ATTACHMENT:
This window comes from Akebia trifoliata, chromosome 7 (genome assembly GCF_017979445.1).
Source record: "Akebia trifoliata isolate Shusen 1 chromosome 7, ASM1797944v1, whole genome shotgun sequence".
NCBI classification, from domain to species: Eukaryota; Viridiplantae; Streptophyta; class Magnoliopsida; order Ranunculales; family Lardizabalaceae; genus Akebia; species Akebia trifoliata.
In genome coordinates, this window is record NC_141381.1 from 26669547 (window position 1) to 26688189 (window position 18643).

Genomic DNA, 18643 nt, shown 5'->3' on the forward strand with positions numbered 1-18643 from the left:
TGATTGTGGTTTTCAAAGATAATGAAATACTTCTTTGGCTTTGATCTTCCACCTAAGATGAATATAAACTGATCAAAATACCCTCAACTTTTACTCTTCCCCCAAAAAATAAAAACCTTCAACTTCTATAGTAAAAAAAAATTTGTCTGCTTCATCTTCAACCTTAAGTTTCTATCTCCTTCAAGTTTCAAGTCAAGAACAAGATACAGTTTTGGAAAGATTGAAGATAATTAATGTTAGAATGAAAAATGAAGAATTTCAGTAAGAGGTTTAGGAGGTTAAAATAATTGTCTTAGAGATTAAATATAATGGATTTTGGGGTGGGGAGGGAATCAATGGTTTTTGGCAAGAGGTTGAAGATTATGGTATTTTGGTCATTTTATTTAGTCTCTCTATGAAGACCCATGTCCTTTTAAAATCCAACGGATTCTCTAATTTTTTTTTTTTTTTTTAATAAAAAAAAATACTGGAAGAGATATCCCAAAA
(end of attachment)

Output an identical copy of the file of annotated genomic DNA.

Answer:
This window comes from Akebia trifoliata, chromosome 7 (genome assembly GCF_017979445.1).
Source record: "Akebia trifoliata isolate Shusen 1 chromosome 7, ASM1797944v1, whole genome shotgun sequence".
NCBI classification, from domain to species: Eukaryota; Viridiplantae; Streptophyta; class Magnoliopsida; order Ranunculales; family Lardizabalaceae; genus Akebia; species Akebia trifoliata.
In genome coordinates, this window is record NC_141381.1 from 26669547 (window position 1) to 26688189 (window position 18643).

Genomic DNA, 18643 nt, shown 5'->3' on the forward strand with positions numbered 1-18643 from the left:
TGATTGTGGTTTTCAAAGATAATGAAATACTTCTTTGGCTTTGATCTTCCACCTAAGATGAATATAAACTGATCAAAATACCCTCAACTTTTACTCTTCCCCCAAAAAATAAAAACCTTCAACTTCTATAGTAAAAAAAAATTTGTCTGCTTCATCTTCAACCTTAAGTTTCTATCTCCTTCAAGTTTCAAGTCAAGAACAAGATACAGTTTTGGAAAGATTGAAGATAATTAATGTTAGAATGAAAAATGAAGAATTTCAGTAAGAGGTTTAGGAGGTTAAAATAATTGTCTTAGAGATTAAATATAATGGATTTTGGGGTGGGGAGGGAATCAATGGTTTTTGGCAAGAGGTTGAAGATTATGGTATTTTGGTCATTTTATTTAGTCTCTCTATGAAGACCCATGTCCTTTTAAAATCCAACGGATTCTCTAATTTTTTTTTTTTTTTTTAATAAAAAAAAATACTGGAAGAGATATCCCAAAA